The Japan Media Review just ran an edited version of the Emergent Democracy paper.
American emergent democracy fans may find this interesting.
A message from a thread on the Novelty-Lifeboat mailing list:
--- Chris Case wrote:
Speaking of ants and Emergence, there's a paper on
Emergent Democracy written
by Joi Ito, who has one of the
most interesting blogs in Japan (http://joi.ito.com ).
Good stuff! A couple tangential thoughts:
Communities like slashdot demonstrate the potentials
of this well. If you go to slashdot.org and click on
"just level 5" comments for any particular story,
you're seeing the result of a massive democratic
experiment. The problem of slashdot is that the
highest rated ideas often turn out to the those which
cater the "lowest common denominator" of the
demographic (Natalie Portman jokes are still high
currency on /.) Plastic.com also has an "emergent
moderation/ratings" model, but it works better just
because it has a higher signal to noise ratio by
virtue of being less visited.
The same problem exists in state democracies, setting
aside the possibilities of fraud and vote scamming.
47% of people *still* would vote for GWB, despite the
fact that if they were really paying attention, they'd
be forced to acknowledge that he's really
unsupportable. Should these people be allowed to vote?
Should their vote count as much as that of someone who
has really been paying attention? I'm not just being
biased to the left here; if someone has been really
paying attention and choosed to vote GWB, then
obviously they're psycho, but I think their vote
should count as much. It is the ignorant and credulous
whose votes should be penalized, IMHO.
But how to do this in a state situation? Impossible.
Any politician who suggested such would be out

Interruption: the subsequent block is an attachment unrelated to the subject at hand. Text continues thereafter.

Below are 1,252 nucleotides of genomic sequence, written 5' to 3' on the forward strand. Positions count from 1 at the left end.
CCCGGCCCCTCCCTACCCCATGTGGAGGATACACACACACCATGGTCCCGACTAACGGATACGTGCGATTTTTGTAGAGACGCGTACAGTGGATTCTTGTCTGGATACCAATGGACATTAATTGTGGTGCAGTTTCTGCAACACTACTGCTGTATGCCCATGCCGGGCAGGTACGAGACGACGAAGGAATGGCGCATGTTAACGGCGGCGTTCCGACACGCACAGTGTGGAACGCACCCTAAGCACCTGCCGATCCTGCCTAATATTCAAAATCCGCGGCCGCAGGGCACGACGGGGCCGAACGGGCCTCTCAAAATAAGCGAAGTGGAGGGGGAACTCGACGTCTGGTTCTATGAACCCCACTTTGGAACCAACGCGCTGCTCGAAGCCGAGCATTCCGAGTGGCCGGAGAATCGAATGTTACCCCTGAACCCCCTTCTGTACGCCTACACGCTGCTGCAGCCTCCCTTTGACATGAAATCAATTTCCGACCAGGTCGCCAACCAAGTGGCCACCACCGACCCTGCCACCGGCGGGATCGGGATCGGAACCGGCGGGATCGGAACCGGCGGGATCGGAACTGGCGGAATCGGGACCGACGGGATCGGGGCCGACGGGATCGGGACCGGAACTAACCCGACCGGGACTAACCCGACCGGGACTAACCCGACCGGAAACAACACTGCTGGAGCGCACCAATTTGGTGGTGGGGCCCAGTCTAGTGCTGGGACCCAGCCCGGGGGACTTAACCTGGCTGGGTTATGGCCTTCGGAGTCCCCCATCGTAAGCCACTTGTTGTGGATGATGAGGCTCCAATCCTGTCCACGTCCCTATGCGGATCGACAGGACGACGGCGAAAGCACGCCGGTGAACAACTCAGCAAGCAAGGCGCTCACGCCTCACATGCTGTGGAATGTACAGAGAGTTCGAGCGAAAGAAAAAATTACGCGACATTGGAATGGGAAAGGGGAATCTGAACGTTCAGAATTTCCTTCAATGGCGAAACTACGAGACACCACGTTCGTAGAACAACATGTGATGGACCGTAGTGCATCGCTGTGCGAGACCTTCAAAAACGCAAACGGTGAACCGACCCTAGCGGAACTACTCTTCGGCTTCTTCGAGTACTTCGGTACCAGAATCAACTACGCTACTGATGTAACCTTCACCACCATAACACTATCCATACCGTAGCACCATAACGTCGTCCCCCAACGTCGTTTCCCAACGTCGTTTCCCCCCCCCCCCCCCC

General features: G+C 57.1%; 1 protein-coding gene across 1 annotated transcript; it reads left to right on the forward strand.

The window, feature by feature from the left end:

immediately (given the large numbers of ignorant and
credulous). Plus you have the problem of who would
"police the vote police"; i.e. how could oversight of
the system be granted so as to prevent misuse?
OTOH, in a technology domain, it is possible; if the
software tracks an individual user, allows other users
to rate them, etc etc, a "karma" value can be derived
through a fairly simple set of algorithms. This can be
used to make the democracy more intelligent, and
thrust it towards the realms of meritocracy.
Tangentially my wife & I were discussing the failure
of humans to emerge as succesfully as ant colonies
last night -- we came up with the idea that perhaps
the number of entities that are vying to emerge
(nation states) is too small; perhaps the "global
emergence" would work much better if there were 1000
or 10000 entities working towards cooperation than if
there were only the present 150. While some of the
10000 would naturally be stronger than others, no two
of the 10000 would be as much at loggerheads (in terms
of overall detriment towards emergence) as two the 150
could possibly be; that is: Nevada and Camargue would
have far less to argue about than US and France; Des
Moines and Istanbul still less that US and Turkey. On
a state or county level, wouldn't a consensus on the
Kyoto agreement be easier to achieve? Additionally, at
a state or county level, corporations don't have undue
say (unless they happen to be HQed there); many many
counties and cities are fighting wal-mart, for
example, whereas the US government wouldn't dream of
going against the wishes of the walton clan.
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USC's Japan Media Review reprints Joi Ito's "Emergent Democracy" paper which was recently translated into Japanse (PDF) by Shumpei Kumon... Read More